Benefits of Anaerobic and Aerobic Training on Your Energy Systems
By: Coach Gannon
Hey guys! So today I wanted to focus on the two different types of Energy system training we most commonly see in Crossfit; Aerobic, and Anaerobic training. Hopefully after taking the time to read the information provided below you will walk away with a better understanding of how these two general concepts of training affect your body differently.
When talking about anything “anaerobic” it means the body is in absence of oxygen. So during any type of anaerobic exercise, your body’s demand for oxygen is so great that the available oxygen supply is unsustainable. Well, since it would be impossible for your body to work without some sort of energy source, the body instead turns to energy found within the muscles. Most anaerobic exercise is high in intensity, and short in duration. So lets look at how these type of exercises benefit the body:
Improved Muscle Strength
Anaerobic exercise can help directly with the increase of fast twitch muscle fiber in your body. Fast twitch muscle fibers are what your body calls upon to give it that extra powerful energy that is essential when you need to perform some sort of intense activity such as lifting a heavy object, or putting on a burst of speed.
Increases Muscle Mass
These intense bursts of exercise required of the body during anaerobic exercise cause micro-tears in the muscles. I know, this sounds kind of scary and bad, but I promise it is actually the opposite. By creating these micro-tears it is the body’s natural response to immediately repair these tears, which in turn helps your muscles to become stronger, more toned and larger in size.
Fun fact: Muscle tissue is hungrier than fat. So, by boosting your muscle mass through anaerobic training (activating your fast twitch fibers creating small micro-tears), you will create more muscle tissue. Having more “hungry” muscle tissue causes a boost in your metabolism. So that means, muscles are hungrier in the hours following high-intensity anaerobic exercise. Meaning that your body will burn more fuel for several hours following a high-intensity exercise session as opposed to the amount of fuel your body burns normally while at rest.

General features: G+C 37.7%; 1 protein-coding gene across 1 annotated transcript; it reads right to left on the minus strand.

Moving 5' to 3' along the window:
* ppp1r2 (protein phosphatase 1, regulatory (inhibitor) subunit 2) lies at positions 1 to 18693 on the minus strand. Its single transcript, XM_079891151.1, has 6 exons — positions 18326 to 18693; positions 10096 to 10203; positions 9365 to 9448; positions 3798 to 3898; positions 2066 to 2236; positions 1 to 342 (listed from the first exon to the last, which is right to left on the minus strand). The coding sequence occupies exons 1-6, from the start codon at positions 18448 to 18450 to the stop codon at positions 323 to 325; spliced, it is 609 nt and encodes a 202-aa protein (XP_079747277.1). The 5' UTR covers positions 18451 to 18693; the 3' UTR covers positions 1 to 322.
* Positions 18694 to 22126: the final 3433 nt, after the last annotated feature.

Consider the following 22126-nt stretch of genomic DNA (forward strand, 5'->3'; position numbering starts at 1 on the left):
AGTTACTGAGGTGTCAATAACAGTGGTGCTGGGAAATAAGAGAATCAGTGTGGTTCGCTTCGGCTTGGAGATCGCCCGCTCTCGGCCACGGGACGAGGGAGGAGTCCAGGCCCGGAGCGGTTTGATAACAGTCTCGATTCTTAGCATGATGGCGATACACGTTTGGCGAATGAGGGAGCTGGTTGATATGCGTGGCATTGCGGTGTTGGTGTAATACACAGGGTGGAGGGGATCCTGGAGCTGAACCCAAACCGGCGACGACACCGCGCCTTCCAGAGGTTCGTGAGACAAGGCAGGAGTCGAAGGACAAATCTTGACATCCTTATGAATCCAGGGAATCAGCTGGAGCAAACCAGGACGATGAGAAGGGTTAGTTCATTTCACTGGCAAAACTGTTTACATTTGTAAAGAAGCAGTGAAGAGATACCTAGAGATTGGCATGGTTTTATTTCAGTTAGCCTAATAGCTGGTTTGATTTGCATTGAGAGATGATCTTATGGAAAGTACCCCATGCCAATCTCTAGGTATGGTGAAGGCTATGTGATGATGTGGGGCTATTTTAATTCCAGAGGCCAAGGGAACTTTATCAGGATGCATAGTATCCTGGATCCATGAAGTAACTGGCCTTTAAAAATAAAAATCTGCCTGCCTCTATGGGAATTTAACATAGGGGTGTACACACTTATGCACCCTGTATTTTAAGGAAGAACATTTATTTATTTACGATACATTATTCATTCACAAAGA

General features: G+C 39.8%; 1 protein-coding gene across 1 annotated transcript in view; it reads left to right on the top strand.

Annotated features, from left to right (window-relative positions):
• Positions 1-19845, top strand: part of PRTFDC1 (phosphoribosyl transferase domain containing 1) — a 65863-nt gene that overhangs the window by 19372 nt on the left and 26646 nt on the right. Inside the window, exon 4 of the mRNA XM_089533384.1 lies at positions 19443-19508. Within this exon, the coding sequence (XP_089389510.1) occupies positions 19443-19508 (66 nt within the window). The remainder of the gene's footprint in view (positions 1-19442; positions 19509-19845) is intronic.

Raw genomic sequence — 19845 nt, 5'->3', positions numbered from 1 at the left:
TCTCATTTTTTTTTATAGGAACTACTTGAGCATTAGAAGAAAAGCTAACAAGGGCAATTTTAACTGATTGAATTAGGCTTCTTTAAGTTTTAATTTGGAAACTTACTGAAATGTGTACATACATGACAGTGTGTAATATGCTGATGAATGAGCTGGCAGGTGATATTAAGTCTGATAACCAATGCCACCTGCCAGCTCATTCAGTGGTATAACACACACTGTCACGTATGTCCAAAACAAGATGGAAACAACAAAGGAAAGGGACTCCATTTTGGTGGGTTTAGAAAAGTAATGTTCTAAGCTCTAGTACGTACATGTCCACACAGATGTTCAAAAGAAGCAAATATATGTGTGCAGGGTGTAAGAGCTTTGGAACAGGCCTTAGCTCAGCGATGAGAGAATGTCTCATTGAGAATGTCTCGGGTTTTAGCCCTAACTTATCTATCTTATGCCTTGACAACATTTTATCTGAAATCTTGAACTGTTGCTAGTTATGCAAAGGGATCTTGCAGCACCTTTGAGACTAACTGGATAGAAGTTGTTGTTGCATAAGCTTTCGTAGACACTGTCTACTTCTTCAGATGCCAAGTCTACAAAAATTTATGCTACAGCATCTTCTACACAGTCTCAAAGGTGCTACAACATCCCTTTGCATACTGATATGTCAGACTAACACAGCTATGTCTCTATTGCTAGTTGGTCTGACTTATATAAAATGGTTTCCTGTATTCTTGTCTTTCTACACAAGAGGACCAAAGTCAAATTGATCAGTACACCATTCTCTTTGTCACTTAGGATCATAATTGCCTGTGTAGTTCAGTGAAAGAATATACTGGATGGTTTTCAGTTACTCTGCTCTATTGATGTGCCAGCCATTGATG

Moving onto Aerobic exercise it can be noted that there is a big difference. Aerobic exercise requires pumping of oxygenated blood to the working muscles, while as seen above; anaerobic training is done in the absence of oxygen. Below I have provided a couple examples of how this style of energy system training can also benefit your body.
Increased Glycogen Stores
Aerobic exercise predominately uses fat for fuel, but a small amount of carbohydrates is also used. Carbs can be looked at as a fuel source that is stored in your muscles in the form of glycogen. All glycogen is, is the combination of glucose (a type of simple sugar) molecules with water molecules. So with aerobic training your glycogen stores increase in size as you get fitter, and as a direct result creates an increase in muscle endurance, which is a vital role in any energy system training. This process can also increase our stroke volume (amount of blood the heart can pump in one beat), which helps regulate fatigue within the muscles by supplying them with the needed oxygen.
Improved Muscular Endurance
Aerobic exercise typically uses a high volume and low-intensity muscular contractions. Your muscles are broadly made up of two types of muscle fibers: slow twitch and fast twitch fibers. So if you remember, above we talked about the benefits of fast twitch fibers in anaerobic training, well it is opposite when it comes to aerobic. Aerobic exercise mostly uses your slow-twitch muscle fibers. Slow-twitch muscle fibers don’t necessarily build muscle but instead easily increase in work capacity over time, which improves the metabolic pathways that allow more oxygen to be transported to the muscles. When this oxygen can be properly transported to the muscles, it then in turn can help reduce the amount of lactate formation, and improves the rate of lactate removal (This is the “pump/fatigue” feeling you get after a long set, or short bursts of exercise.) allowing the body to burn energy for longer periods of time.
Increased Energy Levels
In addition to muscle fiber improvements, cells within your muscles called mitochondria, which are responsible for producing the energy yielding compound ATP, increase in both size and number. So by these increases it causes reduced stress, higher natural energy, and improved mental health due to the release of endorphins in the brain.
Attached below is a great read from OPEX Remote Coach Robin Lyons that will expand on what I just was able to tell you. In addition to a great-simplified explanation, Robin also provides a basic template of what your aerobic exercise should look like. This will help when differentiating between workouts posted week to week in your Reviver programming. Thanks again for taking the time to read guys! Have an awesome rest of the week!!!